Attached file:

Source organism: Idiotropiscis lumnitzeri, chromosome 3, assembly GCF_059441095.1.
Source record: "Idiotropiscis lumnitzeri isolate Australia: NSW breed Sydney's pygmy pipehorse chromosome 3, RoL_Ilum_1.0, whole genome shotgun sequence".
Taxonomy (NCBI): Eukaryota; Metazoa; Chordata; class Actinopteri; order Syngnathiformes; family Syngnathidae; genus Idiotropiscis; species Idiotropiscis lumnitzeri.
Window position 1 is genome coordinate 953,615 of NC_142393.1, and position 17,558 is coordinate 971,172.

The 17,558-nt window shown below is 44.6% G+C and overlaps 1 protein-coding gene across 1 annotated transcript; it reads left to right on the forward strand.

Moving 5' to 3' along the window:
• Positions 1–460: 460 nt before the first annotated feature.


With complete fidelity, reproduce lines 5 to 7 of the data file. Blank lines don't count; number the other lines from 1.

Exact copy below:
The 17,558-nt window shown below is 44.6% G+C and overlaps 1 protein-coding gene across 1 annotated transcript; it reads left to right on the forward strand.

Moving 5' to 3' along the window:
• Positions 1–460: 460 nt before the first annotated feature.